The Power of a Picture

I generally avoid commenting on these outrage stories because we never have adequate information until weeks or months later, at which point everyone has more or less cemented their version of what happened. Looking at the “chilling” video that social media has been circulating, it strikes me as a classic case of self-defense, only mitigated at this junction by public fury. What I’m more interested in is the way media outlets shape narratives using the wonderful tool of pictures.

Some of you will recall how in 2013 the press kept circulating the following picture of Trayvon Martin, making him appear like a little baby who was attacked by an older man:

In reality, a more accurate description of his personality was encompassed by the following images:

Now you might say, what difference does it make? Well, perhaps you failed to notice, but your brain did. The current case has a similar flair to it. Media outlets began by circulating the following picture:

Seems like a real nice guy, who was just victimized by evil people who were jealous of his running ability. A few days later, an even more gratuitously self-anointing picture was introduced:

Wow. He really looks like a perfect angel. Probably a gym teacher or school counselor. What could anyone possible have against him? But then, if we dig deep enough, this version comes out, from a previous arrest:

BIG difference. Again, there will be shilling and cucking about how it doesn’t matter, yet if you notice, the media didn’t trot out any happy, sympathetic pics of the McMichaels:

Are we not Willie Hortoning the McMichaels just to feel better about ourselves? And keep in mind, the flow of outrageous stories about black on black or black on white violence ceases to halt, but this is the only one that seems to matter.

Federal Government · investing · Personal Finance

Can Free Market Healthcare Work?

One of the silliest debates in the last ten years has been that surrounding healthcare. Progressives screech about the need for broader Medicare coverage, and conservatives extol the virtues of “free market reforms” to bring down medical costs. In both cases, they miss the mark by fixating on the delivery of insurance rather than an elimination of health issues in the first place.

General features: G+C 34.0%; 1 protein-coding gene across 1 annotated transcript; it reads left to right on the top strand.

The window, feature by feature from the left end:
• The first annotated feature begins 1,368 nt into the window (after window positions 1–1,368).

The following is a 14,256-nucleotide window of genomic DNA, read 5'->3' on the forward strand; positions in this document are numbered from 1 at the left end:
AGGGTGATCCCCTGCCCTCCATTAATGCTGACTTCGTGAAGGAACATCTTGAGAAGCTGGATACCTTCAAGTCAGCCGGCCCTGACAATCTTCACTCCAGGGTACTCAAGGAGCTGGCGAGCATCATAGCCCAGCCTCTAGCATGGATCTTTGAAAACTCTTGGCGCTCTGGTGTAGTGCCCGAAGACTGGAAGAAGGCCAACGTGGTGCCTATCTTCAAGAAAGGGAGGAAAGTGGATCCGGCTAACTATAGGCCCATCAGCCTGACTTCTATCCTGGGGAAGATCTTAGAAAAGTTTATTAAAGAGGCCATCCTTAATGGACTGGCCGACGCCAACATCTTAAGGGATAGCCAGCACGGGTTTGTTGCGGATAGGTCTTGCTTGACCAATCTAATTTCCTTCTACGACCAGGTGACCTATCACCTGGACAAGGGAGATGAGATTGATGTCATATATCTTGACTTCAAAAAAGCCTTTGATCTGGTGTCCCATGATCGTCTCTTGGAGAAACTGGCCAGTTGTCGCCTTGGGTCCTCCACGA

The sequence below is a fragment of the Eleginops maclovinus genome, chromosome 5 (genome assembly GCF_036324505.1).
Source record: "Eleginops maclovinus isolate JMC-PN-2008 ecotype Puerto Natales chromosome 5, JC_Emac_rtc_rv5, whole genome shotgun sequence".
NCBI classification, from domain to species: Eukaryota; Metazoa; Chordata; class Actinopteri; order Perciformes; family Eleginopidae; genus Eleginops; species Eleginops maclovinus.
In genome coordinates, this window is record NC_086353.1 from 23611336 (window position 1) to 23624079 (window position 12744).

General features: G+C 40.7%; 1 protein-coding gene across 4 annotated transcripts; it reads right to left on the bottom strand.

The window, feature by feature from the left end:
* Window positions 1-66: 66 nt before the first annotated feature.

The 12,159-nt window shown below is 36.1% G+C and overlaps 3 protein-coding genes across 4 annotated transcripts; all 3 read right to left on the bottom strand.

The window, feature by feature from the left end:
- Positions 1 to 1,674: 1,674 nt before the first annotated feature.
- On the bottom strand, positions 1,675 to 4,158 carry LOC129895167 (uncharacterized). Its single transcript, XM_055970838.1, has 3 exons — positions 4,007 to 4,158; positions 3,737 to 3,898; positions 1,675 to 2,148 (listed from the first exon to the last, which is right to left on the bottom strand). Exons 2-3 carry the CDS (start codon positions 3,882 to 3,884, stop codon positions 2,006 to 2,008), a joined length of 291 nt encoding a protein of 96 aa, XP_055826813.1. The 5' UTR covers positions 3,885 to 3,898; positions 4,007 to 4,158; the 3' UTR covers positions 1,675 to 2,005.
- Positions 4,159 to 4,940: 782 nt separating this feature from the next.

For the purposes of this post, let us consider conservative arguments. They will typically join libertarians in advocating a rollback on insurance regulation and hospital restrictions, along with less government intervention in the economy. Many will note that in 2013, government spending was already 48 percent of the total for healthcare, and yet costs do not seem to be coming down. They might even point to the historical example of Nelson Rockefeller, who tried to expand government coverage of people under Medicaid, but had to abandon the program after it became too expensive.

These are all valid concerns, yet we run up against several problems. To begin with, as long as hospitals find it difficult to deny care to those who cannot pay, fellow travelers will end up footing the bill. Private insurance already acts like a placeholder of sorts for the government in these situations, but they simply amp up premiums on others to support the weaker links. Further complicating matters on the insurance side is the McCarran-Ferguson Act of 1945, which granted sweetheart exemptions to the insurance industry from federal antitrust laws, making it harder to prevent price gouging.

At least for the purer conservatives and libertarians, antitrust restrictions are a troubling question, appearing to some as a needless restriction on liberty. Others term them “anticompetitive,” and claim such legislation was only implemented to benefit industry actors who were losing market share. The front is thus not unified, although the House did vote overwhelmingly to approve a repeal of McGarran-Ferguson in 2010, only to see it die in the Senate.

The bigger issue being left out of the free market argument is the effect which lifestyle has on personal health. It’s easy enough to note that people must take responsibility for their own diet and exercise regimen, but this view fails to acknowledge contributing health factors sourced in other areas. If we fail to properly regulate food production, for example, we might well have hog waste getting into the water supply, if not the ham itself. The consequences have been algal blooms and massive fish casualties, yet who knows how many humans might already be affected.

Permitting high levels of added sugar in cereals or snacks is another problem. Sure, people are responsible for their own actions, but children will be capricious over what they want. In some cases, those kids might have been raised consuming junk, and not know any different. The mere availability of unhealthy foods might also result in them being consumed because of convenience, particularly if there is no existing market for healthier alternative in close proximity.